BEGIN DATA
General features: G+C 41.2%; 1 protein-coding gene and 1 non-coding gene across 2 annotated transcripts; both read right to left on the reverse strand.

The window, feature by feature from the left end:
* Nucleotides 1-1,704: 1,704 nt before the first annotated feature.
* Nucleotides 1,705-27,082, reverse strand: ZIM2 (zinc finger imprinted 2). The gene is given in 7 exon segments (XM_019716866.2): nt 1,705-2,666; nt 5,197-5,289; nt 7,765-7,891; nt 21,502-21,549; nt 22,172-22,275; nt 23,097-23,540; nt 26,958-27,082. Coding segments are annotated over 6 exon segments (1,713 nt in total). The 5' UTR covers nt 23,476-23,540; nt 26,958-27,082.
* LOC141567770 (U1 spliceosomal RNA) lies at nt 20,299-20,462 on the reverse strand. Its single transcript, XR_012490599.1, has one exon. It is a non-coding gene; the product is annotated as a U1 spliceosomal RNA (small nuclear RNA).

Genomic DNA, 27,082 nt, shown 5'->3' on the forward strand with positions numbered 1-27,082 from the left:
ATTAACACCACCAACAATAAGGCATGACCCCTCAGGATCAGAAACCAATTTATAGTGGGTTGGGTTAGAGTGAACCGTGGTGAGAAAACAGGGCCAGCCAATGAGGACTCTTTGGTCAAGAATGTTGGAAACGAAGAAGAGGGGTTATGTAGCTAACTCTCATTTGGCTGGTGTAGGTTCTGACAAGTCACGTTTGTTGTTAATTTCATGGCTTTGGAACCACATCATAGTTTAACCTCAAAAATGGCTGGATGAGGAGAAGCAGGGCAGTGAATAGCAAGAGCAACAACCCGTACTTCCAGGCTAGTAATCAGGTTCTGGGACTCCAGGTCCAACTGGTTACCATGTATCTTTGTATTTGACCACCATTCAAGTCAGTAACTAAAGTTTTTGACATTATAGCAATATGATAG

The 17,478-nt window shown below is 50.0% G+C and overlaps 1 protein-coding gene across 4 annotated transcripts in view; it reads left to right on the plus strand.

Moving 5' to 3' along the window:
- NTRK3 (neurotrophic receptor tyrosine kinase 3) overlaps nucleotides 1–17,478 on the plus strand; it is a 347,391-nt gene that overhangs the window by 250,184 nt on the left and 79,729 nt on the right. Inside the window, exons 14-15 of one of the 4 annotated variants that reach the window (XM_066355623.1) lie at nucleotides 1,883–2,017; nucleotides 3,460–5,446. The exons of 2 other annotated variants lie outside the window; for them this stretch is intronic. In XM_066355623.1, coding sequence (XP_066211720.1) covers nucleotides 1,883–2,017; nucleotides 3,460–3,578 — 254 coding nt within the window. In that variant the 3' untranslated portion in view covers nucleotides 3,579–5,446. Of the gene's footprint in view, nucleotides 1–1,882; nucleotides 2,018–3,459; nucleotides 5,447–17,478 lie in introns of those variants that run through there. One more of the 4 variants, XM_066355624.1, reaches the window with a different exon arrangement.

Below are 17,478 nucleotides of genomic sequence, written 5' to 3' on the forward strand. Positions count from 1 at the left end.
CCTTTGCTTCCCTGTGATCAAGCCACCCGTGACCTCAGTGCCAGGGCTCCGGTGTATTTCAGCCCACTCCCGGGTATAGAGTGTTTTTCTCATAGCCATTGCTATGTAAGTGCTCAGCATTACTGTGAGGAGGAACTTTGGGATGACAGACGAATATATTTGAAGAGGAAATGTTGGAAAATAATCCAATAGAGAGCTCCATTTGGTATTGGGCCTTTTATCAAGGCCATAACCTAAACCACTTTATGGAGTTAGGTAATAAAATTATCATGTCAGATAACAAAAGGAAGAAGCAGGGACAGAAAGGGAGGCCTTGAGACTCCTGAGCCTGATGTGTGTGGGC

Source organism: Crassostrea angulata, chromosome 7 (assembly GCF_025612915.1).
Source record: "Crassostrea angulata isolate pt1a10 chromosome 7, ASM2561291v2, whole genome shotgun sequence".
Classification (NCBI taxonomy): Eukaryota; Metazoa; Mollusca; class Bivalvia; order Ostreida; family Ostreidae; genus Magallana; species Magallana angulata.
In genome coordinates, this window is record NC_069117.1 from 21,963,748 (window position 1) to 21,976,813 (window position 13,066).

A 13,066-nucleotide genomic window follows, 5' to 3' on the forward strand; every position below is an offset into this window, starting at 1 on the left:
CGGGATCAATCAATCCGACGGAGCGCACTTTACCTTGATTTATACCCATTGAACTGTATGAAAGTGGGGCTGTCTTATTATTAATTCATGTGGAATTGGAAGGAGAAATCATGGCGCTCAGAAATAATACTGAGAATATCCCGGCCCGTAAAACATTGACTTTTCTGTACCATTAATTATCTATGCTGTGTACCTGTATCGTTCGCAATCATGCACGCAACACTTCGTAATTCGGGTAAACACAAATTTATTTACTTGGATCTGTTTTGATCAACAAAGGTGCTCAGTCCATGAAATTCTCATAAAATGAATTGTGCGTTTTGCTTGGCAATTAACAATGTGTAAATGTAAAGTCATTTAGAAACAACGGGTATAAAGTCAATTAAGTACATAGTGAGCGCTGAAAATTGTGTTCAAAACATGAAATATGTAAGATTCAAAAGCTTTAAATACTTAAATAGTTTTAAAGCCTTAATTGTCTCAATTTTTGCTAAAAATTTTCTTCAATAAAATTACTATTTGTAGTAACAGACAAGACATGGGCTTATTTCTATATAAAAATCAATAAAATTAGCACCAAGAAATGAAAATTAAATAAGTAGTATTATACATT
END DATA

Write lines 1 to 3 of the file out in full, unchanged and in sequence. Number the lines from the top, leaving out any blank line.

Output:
General features: G+C 41.2%; 1 protein-coding gene and 1 non-coding gene across 2 annotated transcripts; both read right to left on the reverse strand.

The window, feature by feature from the left end:
* Nucleotides 1-1,704: 1,704 nt before the first annotated feature.